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An Examination Of India’s Poverty Rates In 2020, World Bank Reports

Two and a half years after the Covid-19 pandemic disrupted the global health and socio-economic order, the World Bank has released a report, which looks at India’s poverty rates in 2020 in the aftermath of the national lockdown. This report uses data from the Centre for Monitoring Indian Economy (CMIE). It relies on scholarly expertise to explain the dire consequences that hit a major section of the Indian demographic – the middle-class, lower middle-class, and poor. 


The report, released on Wednesday, October 5, records an estimated 5.6 crore people who plunged into poverty in 2020. It must be noted that the final figure may still need to be determined and may require further investigation. However, World Bank has identified indications that suggest that the global shock to poverty reduction could be “historically large.” The adverse effect on India’s poverty figures comes after there was a steady decline in the same since 2011, the report said. But, the condition of the poor population was “exacerbated” by Covid-19. 


Re-examining the IMF’s take on Poverty and Inequality in India


The macroeconomic shock to India’s growth trajectory in 2020-21 is not an isolated case. Like other developing economies worldwide, the domino effect of a sudden national lockdown followed by job losses and significant sectorial unemployment has pushed overall growth and development below expected rates. This is while India continues to tackle inequalities in income earning and distribution. Therefore, it may not be simply an educated guess that the poverty demographic in India has possibly seen a rise. 


However, the IMF earlier in 2022 presented findings that evidently contradict India’s economic trends and patterns during Covid-19. According to their extensive research piece, titled, ‘Pandemic, Poverty, and Inequality: Evidence From India,’ “extreme poverty fell below 1% in 2019 and continued to remain stable at the figure even throughout the lockdown”. The paper’s authors, including the executive director for IMF – India, Surjit Bhalla, believe that the estimated rates include the effect of ‘in-kind’ food subsidies that were overhauled and redistributed. The Pradhan Mantri Garib Kalyan Ann Yojana prevented any “substantial increase” in extreme poverty.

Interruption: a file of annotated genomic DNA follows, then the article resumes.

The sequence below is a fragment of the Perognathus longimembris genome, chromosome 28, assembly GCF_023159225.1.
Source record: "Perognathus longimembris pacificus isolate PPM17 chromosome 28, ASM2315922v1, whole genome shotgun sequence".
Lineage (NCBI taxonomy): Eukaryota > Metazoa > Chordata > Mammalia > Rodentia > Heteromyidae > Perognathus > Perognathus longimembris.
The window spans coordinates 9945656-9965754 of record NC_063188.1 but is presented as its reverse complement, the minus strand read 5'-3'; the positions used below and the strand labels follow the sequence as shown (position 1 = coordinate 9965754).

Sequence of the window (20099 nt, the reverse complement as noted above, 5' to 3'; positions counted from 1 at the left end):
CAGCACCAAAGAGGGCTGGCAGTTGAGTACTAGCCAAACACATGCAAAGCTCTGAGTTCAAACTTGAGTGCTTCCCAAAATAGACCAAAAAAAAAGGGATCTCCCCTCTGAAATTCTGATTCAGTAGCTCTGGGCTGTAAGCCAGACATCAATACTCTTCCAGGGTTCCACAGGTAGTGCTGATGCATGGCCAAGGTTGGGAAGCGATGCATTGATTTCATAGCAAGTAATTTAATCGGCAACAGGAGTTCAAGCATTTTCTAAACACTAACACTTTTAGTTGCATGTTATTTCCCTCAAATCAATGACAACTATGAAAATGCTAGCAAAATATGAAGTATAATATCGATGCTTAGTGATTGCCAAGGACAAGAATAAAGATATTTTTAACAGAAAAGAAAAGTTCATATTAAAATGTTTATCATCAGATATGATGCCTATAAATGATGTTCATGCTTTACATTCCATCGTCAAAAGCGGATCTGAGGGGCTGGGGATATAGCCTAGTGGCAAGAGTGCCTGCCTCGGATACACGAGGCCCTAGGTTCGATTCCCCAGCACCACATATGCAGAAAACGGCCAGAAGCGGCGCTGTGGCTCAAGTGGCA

The IMF paper triggered a heated debate among experts, sworn by economic theory, who have agreed to disagree on the figures. Santosh Mehrotra, Research Fellow at the IZA Institute of Labor Economics, believes that “the conclusions of the report do not stand up to logic.” On the other hand, Mahendra Dev, Director and Vice-Chancellor at the Indira Gandhi Institute of Development Research, finds it difficult to believe the numbers. He said, “It’s known that the pandemic has a K-shaped impact on the economy. Corporates, including listed companies and stock markets, have done well, while informal workers, migrants, and MSMEs lost incomes and jobs. There is proof of youth unemployment, real wage growth has declined, and development is slow. In this context, it is difficult to believe so much decline in poverty”. 


Chalking out a roadmap for India


India’s increasing needs as a developing country are not surprising, given its population. But what is notable is that the only country with a population higher than India – China, has limited contributions to the global poverty discussion. While it is true that India’s transition from an agricultural economy to one that is better catered to industry and commerce, failure to reduce poverty could pose profound implications for itself and the world at large to combat the broader issue of climate change. This predicament would restrict the nation from emerging as a superpower and bigger consumers of goods in the global market. 


World Bank President David Malpass opined on the parent report on India’s pandemic poverty rates and called for “major policy changes to boost growth and help jumpstart efforts to eradicate the same.” Agreeing with this proposition, Indermit Gill, chief economist at World Bank, said, “If one cares about prosperity in developing countries like India, sooner or later, they should have large markets. This is so that they actually start to become a source of demand and not just supply”. 


It is believed that if the economy is in the ICU, it must be treated no matter what it takes. To stop the middle-class and poorer sections of the population from getting butchered under the pressure of steep consequences, the Government of India must undertake a pro-active approach; one that recognizes the path for recovery boosts cooperation, focuses on long-term growth, and raises revenue without hurting the economically weaker sections. 

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